Miscellaneous Freshwater Fishes
If you have read through the catfishes chapter you will already be aware of Malapterurus electricus (Electric catfish). There are, however, several other fishes that are able to produce electricity. Some use it to find their way around and others for defence and stunning prey, and all are aided by the fact that water is a good conductor. The electric organs are modified muscle cells; those fishes that stun their prey have large, powerful electric organs. Electrophorus electricus (Electric eel) is a good example of this), whereas those which use electricity for navigation have much smaller and less powerful organs. Interestingly electric fishes have very small eyes and inhabit silty waters with poor visibility where electro navigation is an asset.
A word of caution: THESE FISHES ARE NOT FOR BEGINNERS. Electric eels can deliver a shock of more than 500 volts and that is powerful enough to stun a horse. Even though you may fancy keeping one for its novelty value, please give the matter very careful consideration before proceeding. They are powerful creatures that require specialist handling, and if you have young children who may put their hands in the aquarium, do not even think about it.
Members of the African genus Mormyridae (Elephant noses fish) use electric pulses to find their way around, communicate with each other, and passively defend territory. The electric organ is small, weak, and situated near the caudal peduncle. These fishes are so sensitive to water quality that in Germany they have been introduced into a water supply to monitor drinking water purity; if their electrical pulses increase from the normal 800 per minute this indicates a deterioration in the water purity.
In the aquarium the most commonly kept species is Gnathonemus petersi (Peter’s elephant nose). If your aquarium has been established for a year or more, everything is going well, and it is not overstocked, you could try to keep one or two elephant noses. They are quite peaceful but if you are intending to keep more than one, make sure they are of similar size, as large specimens will sometimes bully smaller, weaker ones.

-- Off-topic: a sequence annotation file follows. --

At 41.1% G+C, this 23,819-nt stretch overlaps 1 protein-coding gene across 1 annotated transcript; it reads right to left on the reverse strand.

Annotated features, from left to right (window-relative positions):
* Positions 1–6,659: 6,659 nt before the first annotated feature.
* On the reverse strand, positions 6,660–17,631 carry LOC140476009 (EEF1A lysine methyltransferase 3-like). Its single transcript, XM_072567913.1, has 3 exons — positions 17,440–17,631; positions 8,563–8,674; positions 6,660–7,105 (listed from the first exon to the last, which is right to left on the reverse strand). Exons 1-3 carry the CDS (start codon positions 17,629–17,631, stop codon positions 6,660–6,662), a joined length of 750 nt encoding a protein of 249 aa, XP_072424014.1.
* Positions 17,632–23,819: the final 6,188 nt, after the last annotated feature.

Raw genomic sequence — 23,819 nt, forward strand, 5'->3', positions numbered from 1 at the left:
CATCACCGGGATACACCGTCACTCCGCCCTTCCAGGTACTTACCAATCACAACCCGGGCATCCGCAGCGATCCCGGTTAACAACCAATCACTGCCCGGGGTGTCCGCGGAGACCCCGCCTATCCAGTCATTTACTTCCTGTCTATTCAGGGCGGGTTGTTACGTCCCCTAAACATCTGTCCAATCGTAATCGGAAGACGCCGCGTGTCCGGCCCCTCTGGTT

Elephant noses are nocturnal so ensure that there are caves or other suitable places for them to hide in during the day. If you are keeping more than one specimen it is important that the fishes can hide away in separate areas of the aquarium so that their electric fields are not permanently interacting with each other.
Feed them in the evening, offering flake, frozen, and live foods. They are particularly fond of frozen bloodworm. They use their soft “snout” to detect food in the substrate, and this organ can easily be damaged by sharp gravel, so fine sand is more suitable.
As we have already stated, they are sensitive to poor water conditions. In the aquarium regular partial water changes (with aged or conditioned water) are advantageous.
Another species of weakly electric fish, this time from South America, is Apteronotus albifrons (Ghost knife fish) whose common name stems from tribespeople in Guyana who believe it to be inhabited by a ghost or evil spirit. This fish grows large, up to 50 cm (20 in), much too big for a community aquarium. It is mentioned here because it too has a weak electric organ near the caudal peduncle which it uses to locate food. Should you wish to keep it, do remember they can sometimes be aggressive. They need a furnished aquarium with plenty of hiding places and will even tolerate larger peaceful companions once they have become used to aquarium life. Feeding these fishes poses little difficulty as they are omnivores, taking everything from pieces of meat to tablet foods.